It was a Tuesday afternoon in late November, and I had just gone to a fundraiser luncheon for my husband's job. He was the keynote speaker and I was brimming with pride watching him on stage sharing his heart. Since he'd ridden to the event with coworkers, I gave him a a ride back to work afterward.
The point of this part of the story: Nick and I are never, ever together on a Tuesday afternoon at 1:45.
As we pulled into the parking lot, Nick's phone rang. He answered and looked at me in disbelief. "Oh hey, Debbie!" he said.
I knew in that moment what was happening. My palms got sweaty and my heart raced as I watched his face. He put her on speakerphone and we listened as she told us the news:
a baby girl, due in January. The birthmother had chosen us and wanted to set up a phone conversation for later that week. We listened as we heard her background, why she was choosing adoption, and how it would all play out when the time came.
After hanging up, we both sat in stunned silence.
Truthfully, we didn't know that we were still even in the running for a baby. We'd known that birthmothers were few and far between, and we'd let our homestudy expire, taking our sweet time to get it renewed, as we didn't really feel rushed, and the sting of our last experience still lingered.
We were excited, nervous, cautious... and even though we'd been hurt before, we couldn't stop smiling. This felt different.
Six days later we sat down for the conference call that had been set up with the birthmother and our caseworker. We dialed the number, not sure what would come of all of it. We reached our caseworker and made small talk, waiting for the birthmother to dial in.
She never did.
Our hearts sank a little, feeling like this was a sure sign that it would all happen as it did before. We continued to talk ourselves into remaining as neutral is possible. Expect the worst, hope for the best. Not our style at all, but we wanted to remain realistic and do what we could to guard our hearts.
The next day, our caseworker called us to reschedule, explaining that Jen (*not her real name, but I am tired of typing out "the birthmother") had fallen asleep and missed the time to call. She did want to speak with us, and we set up another conversation for the following day.
The phone conversation could not have gone better. She was friendly and sweet, and we felt totally at ease. It was an awkward conversation, knowing why we were on the phone, and not really sure how to address everything. But we got to know each other a bit and felt relief that it had gone so easily as we hung up.
We made plans to get the room ready after Christmas, and just enjoy this last little bit of time with the boys before our world (potentially) changed.
And then we got news that Jen had her baby three weeks early! Born on December 16, healthy as could be, beautiful and with a head full of hair. And I was dying... I wanted to be there, to hold her and cuddle her and bring her home with me.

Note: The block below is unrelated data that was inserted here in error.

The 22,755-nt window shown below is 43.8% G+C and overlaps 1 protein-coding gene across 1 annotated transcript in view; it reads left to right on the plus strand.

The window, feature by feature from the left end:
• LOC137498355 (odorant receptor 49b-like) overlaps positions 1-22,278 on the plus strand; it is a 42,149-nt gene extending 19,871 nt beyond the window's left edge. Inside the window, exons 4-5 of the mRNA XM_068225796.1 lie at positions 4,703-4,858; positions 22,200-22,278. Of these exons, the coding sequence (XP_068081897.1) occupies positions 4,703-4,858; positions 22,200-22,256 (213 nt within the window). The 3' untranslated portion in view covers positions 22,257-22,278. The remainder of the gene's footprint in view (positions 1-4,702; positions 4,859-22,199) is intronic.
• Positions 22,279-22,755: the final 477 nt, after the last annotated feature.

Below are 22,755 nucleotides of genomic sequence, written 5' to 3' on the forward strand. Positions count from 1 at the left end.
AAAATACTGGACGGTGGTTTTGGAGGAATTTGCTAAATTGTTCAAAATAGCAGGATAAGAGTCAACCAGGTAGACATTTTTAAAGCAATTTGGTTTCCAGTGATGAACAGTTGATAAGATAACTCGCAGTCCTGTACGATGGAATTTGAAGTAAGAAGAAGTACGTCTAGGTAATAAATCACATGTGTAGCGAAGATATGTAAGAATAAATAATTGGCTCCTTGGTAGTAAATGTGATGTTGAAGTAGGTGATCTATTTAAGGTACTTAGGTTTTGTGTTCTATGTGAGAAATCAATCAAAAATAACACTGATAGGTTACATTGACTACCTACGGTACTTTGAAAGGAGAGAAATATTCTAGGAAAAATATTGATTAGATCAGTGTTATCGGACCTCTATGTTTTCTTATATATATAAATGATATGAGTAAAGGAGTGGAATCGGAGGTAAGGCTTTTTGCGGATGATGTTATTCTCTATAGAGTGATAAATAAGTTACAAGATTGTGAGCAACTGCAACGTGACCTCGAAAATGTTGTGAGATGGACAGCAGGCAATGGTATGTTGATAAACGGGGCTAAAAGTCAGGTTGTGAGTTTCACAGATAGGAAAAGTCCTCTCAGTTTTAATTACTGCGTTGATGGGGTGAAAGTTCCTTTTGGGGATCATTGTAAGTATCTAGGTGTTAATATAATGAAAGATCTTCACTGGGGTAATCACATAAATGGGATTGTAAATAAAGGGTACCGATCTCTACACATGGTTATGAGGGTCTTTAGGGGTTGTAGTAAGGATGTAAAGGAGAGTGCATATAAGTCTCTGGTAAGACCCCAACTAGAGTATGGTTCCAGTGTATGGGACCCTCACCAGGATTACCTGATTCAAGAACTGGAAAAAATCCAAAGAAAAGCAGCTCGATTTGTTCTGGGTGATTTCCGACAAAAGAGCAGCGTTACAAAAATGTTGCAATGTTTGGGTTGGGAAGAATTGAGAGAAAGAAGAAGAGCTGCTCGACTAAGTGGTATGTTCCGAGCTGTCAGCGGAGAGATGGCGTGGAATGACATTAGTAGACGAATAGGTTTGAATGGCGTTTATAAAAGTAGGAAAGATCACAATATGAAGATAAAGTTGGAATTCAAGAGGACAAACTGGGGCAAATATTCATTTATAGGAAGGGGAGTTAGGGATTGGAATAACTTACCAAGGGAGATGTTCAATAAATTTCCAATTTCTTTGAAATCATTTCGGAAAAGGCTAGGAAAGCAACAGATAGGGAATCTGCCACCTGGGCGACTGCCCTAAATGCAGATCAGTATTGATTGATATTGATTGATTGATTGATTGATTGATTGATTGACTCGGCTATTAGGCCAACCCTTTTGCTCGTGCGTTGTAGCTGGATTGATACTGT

But the agency advised we wait the ten days the birthparents have to change their minds and take back parental rights. It made sense, no matter how much my heart ached to hold that baby.
Our caseworker took her to a "caring home" - to stay with a family that volunteers to care for newborns until their adoptive parents come to take them home. The sweet couple sent me photos, dressed her for Christmas, and stayed in touch about how she was doing. The days dragged on, each day my heart growing more and more fond of this baby I didn't know, all the while very aware that Jen could take her back at any moment.
She had until 9pm on Thursday night to change her mind, my flight left at 10:45.
Nine o'clock came and went, and we finally breathed a sigh of relief and elation.
I boarded my flight and couldn't sleep a wink. I could not wait to hold my girl.
After a long layover and one more flight, I got my rental car and drove another couple of hours to my hotel. I changed my clothes, freshened up, texted a million people and waited and waited and then...
the knock on the door that changed my life, my heart forever. The caseworker and the woman who'd taken care of our baby stood there, my little Frances in her arms. She was awake and quiet and so tiny. I scooped her up and took her in - her sweet face, her soft curls, deep brown eyes, dimpled cheeks. I couldn't believe she was real. That she was mine.
In a sleepless daze, I signed all the papers, hugged the ladies, and they were off.
It was just us - me and Frances - alone at last in my little hotel room.
And that's where we've stayed for the last 24 hours, cuddling and eating and sleeping and getting to know each other. We skyped with Nick and the boys (who were way more interested in the burger I was eating than their baby sister).
I'll be here for another week, until the paperwork is approved by both states and I can fly home. I am so grateful for this time to be with her and ease into real life.
I am so thankful for the gift that this baby is.
And I am so grateful for all of you, who have supported us, loved us, prayed for us...
You are part of her story - of our story. And we are so blessed.